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NZ-based Rich Hill Stud stallion Pentire celebrated an elite Gr1 success when 6YO New Zealand-bred gelding Prince Of Penzance (Pentire-Royal Successor, by Mr. Prospector) scored a half length win at odds of 100-1 for trainer Darren Weir and jockey Michelle Payne in the $6 million Gr1 Melbourne Cup (3200m).

Winning trainer Darren Weir, celebrating his first Melbourne Cup win, paid tribute to his staff and to the horse’s owners and, of course, to Prince Of Penzance himself, who had overcome plenty of adversity in his career (including a bout of colic) to win Australia’s greatest race.

It all started with this dream to win a Melbourne Cup and Sandy McGregor, a mate of mine, offered to put the money up, and the rest is history.” He added: “He’s an amazing horse. He’d had two joint surgeries, then when he was about to come back into work he got a twisted bowel and a colic operation – what an amazing horse.”

Prince Of Penzance, who was purchased by esteemed bloodstock agent John Foote for NZ$50,000 at the 2011 NZB Premier Yearling Sale from the draft of Rich Hill Stud, took his record to 7 wins (including the Gr2 Moonee Valley Gold Cup) and 8 placings (including the Gr1 Moonee Valley Cup & Gr2 Zipping Classic) from 24 starts for $4,405,690 earnings.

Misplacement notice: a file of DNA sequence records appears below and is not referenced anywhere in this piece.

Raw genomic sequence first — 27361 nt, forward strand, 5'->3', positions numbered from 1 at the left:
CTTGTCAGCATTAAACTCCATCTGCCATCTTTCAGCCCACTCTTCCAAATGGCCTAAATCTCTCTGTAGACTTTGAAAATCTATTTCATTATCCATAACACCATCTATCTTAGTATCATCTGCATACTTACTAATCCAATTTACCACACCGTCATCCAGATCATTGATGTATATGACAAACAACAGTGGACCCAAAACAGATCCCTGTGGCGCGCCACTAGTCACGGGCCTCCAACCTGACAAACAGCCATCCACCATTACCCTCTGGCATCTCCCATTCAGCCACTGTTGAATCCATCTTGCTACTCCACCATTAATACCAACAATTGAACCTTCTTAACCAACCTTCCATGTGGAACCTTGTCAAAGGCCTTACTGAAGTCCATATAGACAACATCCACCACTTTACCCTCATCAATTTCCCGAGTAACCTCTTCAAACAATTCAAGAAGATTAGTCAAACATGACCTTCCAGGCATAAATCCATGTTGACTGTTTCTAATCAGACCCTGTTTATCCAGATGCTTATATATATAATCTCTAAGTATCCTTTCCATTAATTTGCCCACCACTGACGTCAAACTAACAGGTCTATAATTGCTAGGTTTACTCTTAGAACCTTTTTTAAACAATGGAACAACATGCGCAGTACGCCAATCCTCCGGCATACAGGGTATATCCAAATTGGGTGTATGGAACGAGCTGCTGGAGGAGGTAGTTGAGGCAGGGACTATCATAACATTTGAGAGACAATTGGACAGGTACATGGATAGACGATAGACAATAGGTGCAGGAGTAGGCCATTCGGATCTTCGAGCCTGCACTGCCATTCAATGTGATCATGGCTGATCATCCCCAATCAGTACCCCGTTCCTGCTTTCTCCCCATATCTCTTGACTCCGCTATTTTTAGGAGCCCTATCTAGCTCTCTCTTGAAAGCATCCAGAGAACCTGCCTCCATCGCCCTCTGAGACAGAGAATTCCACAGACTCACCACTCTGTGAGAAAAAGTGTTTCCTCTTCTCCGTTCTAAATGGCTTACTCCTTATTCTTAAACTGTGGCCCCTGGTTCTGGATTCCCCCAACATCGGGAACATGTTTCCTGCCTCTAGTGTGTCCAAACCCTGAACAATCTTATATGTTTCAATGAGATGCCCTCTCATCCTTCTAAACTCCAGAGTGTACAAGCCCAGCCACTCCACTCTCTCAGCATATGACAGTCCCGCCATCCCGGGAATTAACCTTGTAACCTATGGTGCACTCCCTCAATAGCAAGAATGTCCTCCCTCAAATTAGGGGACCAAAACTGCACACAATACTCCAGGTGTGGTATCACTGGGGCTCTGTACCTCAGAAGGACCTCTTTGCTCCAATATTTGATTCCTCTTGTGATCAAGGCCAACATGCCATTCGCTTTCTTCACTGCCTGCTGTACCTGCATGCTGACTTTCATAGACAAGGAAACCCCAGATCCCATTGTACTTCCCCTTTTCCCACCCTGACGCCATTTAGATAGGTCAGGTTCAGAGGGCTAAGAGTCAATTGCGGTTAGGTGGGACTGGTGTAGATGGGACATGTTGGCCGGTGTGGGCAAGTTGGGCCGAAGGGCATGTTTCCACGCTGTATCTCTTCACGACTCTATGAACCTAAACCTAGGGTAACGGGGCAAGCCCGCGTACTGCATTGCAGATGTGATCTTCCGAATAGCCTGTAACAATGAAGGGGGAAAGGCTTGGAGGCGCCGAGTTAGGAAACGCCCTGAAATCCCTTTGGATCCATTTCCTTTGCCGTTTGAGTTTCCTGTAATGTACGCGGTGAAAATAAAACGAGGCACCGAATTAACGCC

A late season foal he went to the Karaka Yearling Sale where he was ignored by buyers around the auction ring and passed-in.

“He was a late foal presented early in the sale and no-one bid on him,” Rich Hill boss John Thompson said.

“He was an athletic horse and caught the eye of a good judge in John Foote who wandered around to our boxes and bought him for $50,000.

“He’s by Pentire who is in the twilight of his career out of a mare who was 20-odd when she had him and she was by Mr Prospector who is long gone.

“It’s just a huge thrill and you know, I had a funny feeling he would go well but I didn’t actually expect him to win.”

“It’s great for the New Zealand breeding industry and goes to show you don’t have to pay a fortune to have a Melbourne Cup winner.”

Trainer Darren Weir earmarked the 6-year-old gelding as a potential Group I winner from early days but had to be patient.

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